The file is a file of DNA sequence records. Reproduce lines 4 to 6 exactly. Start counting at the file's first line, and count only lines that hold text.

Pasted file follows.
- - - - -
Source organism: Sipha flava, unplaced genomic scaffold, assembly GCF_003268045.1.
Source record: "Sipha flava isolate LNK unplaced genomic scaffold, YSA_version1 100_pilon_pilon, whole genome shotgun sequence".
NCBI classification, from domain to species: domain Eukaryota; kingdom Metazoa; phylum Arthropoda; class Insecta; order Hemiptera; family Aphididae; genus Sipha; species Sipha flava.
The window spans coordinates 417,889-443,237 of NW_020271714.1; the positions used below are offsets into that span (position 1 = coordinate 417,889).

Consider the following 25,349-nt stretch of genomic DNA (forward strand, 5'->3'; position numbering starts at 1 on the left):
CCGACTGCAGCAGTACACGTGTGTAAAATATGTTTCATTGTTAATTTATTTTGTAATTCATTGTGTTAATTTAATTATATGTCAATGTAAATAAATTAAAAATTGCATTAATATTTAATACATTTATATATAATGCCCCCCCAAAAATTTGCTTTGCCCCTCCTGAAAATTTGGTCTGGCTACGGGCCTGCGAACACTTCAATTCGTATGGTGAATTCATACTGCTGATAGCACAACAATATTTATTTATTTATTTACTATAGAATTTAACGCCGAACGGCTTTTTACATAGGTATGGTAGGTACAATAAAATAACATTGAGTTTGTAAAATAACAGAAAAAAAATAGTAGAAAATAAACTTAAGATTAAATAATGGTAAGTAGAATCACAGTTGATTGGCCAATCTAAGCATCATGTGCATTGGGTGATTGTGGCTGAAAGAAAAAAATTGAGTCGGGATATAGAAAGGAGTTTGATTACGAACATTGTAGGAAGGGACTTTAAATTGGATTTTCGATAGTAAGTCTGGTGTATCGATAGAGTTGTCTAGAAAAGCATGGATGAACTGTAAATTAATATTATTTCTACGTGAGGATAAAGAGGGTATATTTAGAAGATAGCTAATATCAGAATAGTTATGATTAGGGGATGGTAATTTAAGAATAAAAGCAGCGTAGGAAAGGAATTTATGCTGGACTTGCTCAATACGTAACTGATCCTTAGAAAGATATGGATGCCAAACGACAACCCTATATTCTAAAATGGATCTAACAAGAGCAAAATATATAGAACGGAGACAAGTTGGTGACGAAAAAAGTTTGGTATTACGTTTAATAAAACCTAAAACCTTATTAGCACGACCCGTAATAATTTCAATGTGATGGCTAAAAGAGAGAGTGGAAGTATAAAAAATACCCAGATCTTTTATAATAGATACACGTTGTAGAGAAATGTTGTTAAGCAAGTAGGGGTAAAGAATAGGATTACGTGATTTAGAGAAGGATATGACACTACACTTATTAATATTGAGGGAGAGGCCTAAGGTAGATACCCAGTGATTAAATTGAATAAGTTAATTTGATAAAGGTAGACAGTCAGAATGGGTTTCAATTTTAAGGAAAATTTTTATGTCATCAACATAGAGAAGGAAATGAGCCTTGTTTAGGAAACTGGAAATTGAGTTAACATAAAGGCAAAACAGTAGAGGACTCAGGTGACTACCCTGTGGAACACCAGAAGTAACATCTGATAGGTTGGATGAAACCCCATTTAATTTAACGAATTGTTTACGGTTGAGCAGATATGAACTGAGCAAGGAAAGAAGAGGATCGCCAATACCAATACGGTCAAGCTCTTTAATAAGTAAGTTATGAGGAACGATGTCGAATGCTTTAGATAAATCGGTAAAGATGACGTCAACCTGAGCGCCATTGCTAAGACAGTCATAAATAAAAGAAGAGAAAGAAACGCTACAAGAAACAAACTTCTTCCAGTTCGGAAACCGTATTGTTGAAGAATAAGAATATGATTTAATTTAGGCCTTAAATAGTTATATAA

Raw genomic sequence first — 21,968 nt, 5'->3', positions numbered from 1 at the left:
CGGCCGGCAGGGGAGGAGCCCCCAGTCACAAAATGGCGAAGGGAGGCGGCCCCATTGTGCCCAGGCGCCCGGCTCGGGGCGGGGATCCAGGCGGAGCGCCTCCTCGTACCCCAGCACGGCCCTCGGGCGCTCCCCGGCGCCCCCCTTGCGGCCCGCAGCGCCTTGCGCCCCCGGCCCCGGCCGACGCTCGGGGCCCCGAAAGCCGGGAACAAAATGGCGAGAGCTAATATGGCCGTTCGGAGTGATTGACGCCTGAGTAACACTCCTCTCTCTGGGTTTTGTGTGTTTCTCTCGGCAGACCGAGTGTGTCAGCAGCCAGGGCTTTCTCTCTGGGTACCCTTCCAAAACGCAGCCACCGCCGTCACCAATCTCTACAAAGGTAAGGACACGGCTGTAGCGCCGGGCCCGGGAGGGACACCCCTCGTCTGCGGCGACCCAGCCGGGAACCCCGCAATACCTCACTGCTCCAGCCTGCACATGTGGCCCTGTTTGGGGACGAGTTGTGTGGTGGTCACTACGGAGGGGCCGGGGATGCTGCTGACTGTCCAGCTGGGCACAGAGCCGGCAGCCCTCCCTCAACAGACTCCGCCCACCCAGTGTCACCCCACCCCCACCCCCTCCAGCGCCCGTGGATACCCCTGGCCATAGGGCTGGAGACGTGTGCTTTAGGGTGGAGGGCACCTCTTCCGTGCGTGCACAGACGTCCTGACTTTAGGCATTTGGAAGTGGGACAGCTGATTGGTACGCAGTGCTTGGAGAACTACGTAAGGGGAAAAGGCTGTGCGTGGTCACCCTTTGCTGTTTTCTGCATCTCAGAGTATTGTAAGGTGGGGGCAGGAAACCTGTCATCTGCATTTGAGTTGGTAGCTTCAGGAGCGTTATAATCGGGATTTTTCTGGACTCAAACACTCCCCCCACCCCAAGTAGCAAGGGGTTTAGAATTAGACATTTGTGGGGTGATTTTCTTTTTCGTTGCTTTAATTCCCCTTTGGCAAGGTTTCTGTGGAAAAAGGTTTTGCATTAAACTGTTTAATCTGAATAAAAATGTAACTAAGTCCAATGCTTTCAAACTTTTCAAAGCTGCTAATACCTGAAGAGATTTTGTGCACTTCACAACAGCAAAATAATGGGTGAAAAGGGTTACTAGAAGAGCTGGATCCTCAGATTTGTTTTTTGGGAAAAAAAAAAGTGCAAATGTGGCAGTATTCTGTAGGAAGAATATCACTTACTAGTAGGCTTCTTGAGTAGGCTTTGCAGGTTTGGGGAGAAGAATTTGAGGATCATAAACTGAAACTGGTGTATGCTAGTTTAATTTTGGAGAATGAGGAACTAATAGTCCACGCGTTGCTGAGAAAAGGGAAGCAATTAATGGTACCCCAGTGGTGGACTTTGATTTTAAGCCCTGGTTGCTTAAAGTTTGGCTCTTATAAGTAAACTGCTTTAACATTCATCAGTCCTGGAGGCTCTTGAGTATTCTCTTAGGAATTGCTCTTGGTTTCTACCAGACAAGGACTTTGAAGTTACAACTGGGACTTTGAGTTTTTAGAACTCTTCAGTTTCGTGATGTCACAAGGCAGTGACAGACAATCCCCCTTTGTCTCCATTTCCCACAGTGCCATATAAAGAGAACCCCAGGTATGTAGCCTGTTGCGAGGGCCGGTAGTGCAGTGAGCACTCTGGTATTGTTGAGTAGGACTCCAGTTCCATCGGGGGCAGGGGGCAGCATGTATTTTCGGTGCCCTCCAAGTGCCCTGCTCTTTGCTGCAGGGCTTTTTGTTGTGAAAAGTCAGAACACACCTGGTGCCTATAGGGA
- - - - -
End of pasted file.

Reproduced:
The window spans coordinates 417,889-443,237 of NW_020271714.1; the positions used below are offsets into that span (position 1 = coordinate 417,889).

Consider the following 25,349-nt stretch of genomic DNA (forward strand, 5'->3'; position numbering starts at 1 on the left):
CCGACTGCAGCAGTACACGTGTGTAAAATATGTTTCATTGTTAATTTATTTTGTAATTCATTGTGTTAATTTAATTATATGTCAATGTAAATAAATTAAAAATTGCATTAATATTTAATACATTTATATATAATGCCCCCCCAAAAATTTGCTTTGCCCCTCCTGAAAATTTGGTCTGGCTACGGGCCTGCGAACACTTCAATTCGTATGGTGAATTCATACTGCTGATAGCACAACAATATTTATTTATTTATTTACTATAGAATTTAACGCCGAACGGCTTTTTACATAGGTATGGTAGGTACAATAAAATAACATTGAGTTTGTAAAATAACAGAAAAAAAATAGTAGAAAATAAACTTAAGATTAAATAATGGTAAGTAGAATCACAGTTGATTGGCCAATCTAAGCATCATGTGCATTGGGTGATTGTGGCTGAAAGAAAAAAATTGAGTCGGGATATAGAAAGGAGTTTGATTACGAACATTGTAGGAAGGGACTTTAAATTGGATTTTCGATAGTAAGTCTGGTGTATCGATAGAGTTGTCTAGAAAAGCATGGATGAACTGTAAATTAATATTATTTCTACGTGAGGATAAAGAGGGTATATTTAGAAGATAGCTAATATCAGAATAGTTATGATTAGGGGATGGTAATTTAAGAATAAAAGCAGCGTAGGAAAGGAATTTATGCTGGACTTGCTCAATACGTAACTGATCCTTAGAAAGATATGGATGCCAAACGACAACCCTATATTCTAAAATGGATCTAACAAGAGCAAAATATATAGAACGGAGACAAGTTGGTGACGAAAAAAGTTTGGTATTACGTTTAATAAAACCTAAAACCTTATTAGCACGACCCGTAATAATTTCAATGTGATGGCTAAAAGAGAGAGTGGAAGTATAAAAAATACCCAGATCTTTTATAATAGATACACGTTGTAGAGAAATGTTGTTAAGCAAGTAGGGGTAAAGAATAGGATTACGTGATTTAGAGAAGGATATGACACTACACTTATTAATATTGAGGGAGAGGCCTAAGGTAGATACCCAGTGATTAAATTGAATAAGTTAATTTGATAAAGGTAGACAGTCAGAATGGGTTTCAATTTTAAGGAAAATTTTTATGTCATCAACATAGAGAAGGAAATGAGCCTTGTTTAGGAAACTGGAAATTGAGTTAACATAAAGGCAAAACAGTAGAGGACTCAGGTGACTACCCTGTGGAACACCAGAAGTAACATCTGATAGGTTGGATGAAACCCCATTTAATTTAACGAATTGTTTACGGTTGAGCAGATATGAACTGAGCAAGGAAAGAAGAGGATCGCCAATACCAATACGGTCAAGCTCTTTAATAAGTAAGTTATGAGGAACGATGTCGAATGCTTTAGATAAATCGGTAAAGATGACGTCAACCTGAGCGCCATTGCTAAGACAGTCATAAATAAAAGAAGAGAAAGAAACGCTACAAGAAACAAACTTCTTCCAGTTCGGAAACCGTATTGTTGAAGAATAAGAATATGATTTAATTTAGGCCTTAAATAGTTATATAA